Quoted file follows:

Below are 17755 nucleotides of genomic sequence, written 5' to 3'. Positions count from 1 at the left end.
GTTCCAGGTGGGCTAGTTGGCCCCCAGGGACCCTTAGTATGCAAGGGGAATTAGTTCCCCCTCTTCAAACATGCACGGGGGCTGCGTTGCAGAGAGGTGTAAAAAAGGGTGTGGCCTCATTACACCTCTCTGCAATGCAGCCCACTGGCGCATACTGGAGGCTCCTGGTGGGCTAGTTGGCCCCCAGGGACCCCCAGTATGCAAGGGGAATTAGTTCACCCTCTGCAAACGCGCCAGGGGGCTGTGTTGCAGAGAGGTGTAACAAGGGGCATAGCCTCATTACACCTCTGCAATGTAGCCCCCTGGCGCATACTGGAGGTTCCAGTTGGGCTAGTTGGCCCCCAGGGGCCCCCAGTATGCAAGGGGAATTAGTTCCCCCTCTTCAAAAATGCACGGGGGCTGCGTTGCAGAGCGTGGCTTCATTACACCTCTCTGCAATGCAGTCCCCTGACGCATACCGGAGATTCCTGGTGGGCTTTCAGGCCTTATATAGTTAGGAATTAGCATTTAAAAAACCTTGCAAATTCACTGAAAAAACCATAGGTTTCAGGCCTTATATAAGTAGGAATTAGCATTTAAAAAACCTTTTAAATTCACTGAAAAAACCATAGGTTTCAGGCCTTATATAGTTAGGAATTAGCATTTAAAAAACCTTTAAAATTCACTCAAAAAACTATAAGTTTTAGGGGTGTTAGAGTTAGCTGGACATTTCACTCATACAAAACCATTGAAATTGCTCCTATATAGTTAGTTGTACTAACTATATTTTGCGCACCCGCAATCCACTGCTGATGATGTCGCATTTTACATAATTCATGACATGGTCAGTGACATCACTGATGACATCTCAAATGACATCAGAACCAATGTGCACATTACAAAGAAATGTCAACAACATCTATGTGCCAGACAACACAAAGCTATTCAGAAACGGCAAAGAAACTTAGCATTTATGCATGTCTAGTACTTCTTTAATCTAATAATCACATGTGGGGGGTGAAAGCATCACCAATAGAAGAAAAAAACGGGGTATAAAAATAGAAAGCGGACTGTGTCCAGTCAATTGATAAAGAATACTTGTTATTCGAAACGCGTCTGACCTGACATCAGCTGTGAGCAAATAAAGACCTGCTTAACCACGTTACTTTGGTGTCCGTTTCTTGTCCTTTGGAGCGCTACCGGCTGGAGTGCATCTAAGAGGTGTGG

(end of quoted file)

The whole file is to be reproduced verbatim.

Below are 17755 nucleotides of genomic sequence, written 5' to 3'. Positions count from 1 at the left end.
GTTCCAGGTGGGCTAGTTGGCCCCCAGGGACCCTTAGTATGCAAGGGGAATTAGTTCCCCCTCTTCAAACATGCACGGGGGCTGCGTTGCAGAGAGGTGTAAAAAAGGGTGTGGCCTCATTACACCTCTCTGCAATGCAGCCCACTGGCGCATACTGGAGGCTCCTGGTGGGCTAGTTGGCCCCCAGGGACCCCCAGTATGCAAGGGGAATTAGTTCACCCTCTGCAAACGCGCCAGGGGGCTGTGTTGCAGAGAGGTGTAACAAGGGGCATAGCCTCATTACACCTCTGCAATGTAGCCCCCTGGCGCATACTGGAGGTTCCAGTTGGGCTAGTTGGCCCCCAGGGGCCCCCAGTATGCAAGGGGAATTAGTTCCCCCTCTTCAAAAATGCACGGGGGCTGCGTTGCAGAGCGTGGCTTCATTACACCTCTCTGCAATGCAGTCCCCTGACGCATACCGGAGATTCCTGGTGGGCTTTCAGGCCTTATATAGTTAGGAATTAGCATTTAAAAAACCTTGCAAATTCACTGAAAAAACCATAGGTTTCAGGCCTTATATAAGTAGGAATTAGCATTTAAAAAACCTTTTAAATTCACTGAAAAAACCATAGGTTTCAGGCCTTATATAGTTAGGAATTAGCATTTAAAAAACCTTTAAAATTCACTCAAAAAACTATAAGTTTTAGGGGTGTTAGAGTTAGCTGGACATTTCACTCATACAAAACCATTGAAATTGCTCCTATATAGTTAGTTGTACTAACTATATTTTGCGCACCCGCAATCCACTGCTGATGATGTCGCATTTTACATAATTCATGACATGGTCAGTGACATCACTGATGACATCTCAAATGACATCAGAACCAATGTGCACATTACAAAGAAATGTCAACAACATCTATGTGCCAGACAACACAAAGCTATTCAGAAACGGCAAAGAAACTTAGCATTTATGCATGTCTAGTACTTCTTTAATCTAATAATCACATGTGGGGGGTGAAAGCATCACCAATAGAAGAAAAAAACGGGGTATAAAAATAGAAAGCGGACTGTGTCCAGTCAATTGATAAAGAATACTTGTTATTCGAAACGCGTCTGACCTGACATCAGCTGTGAGCAAATAAAGACCTGCTTAACCACGTTACTTTGGTGTCCGTTTCTTGTCCTTTGGAGCGCTACCGGCTGGAGTGCATCTAAGAGGTGTGG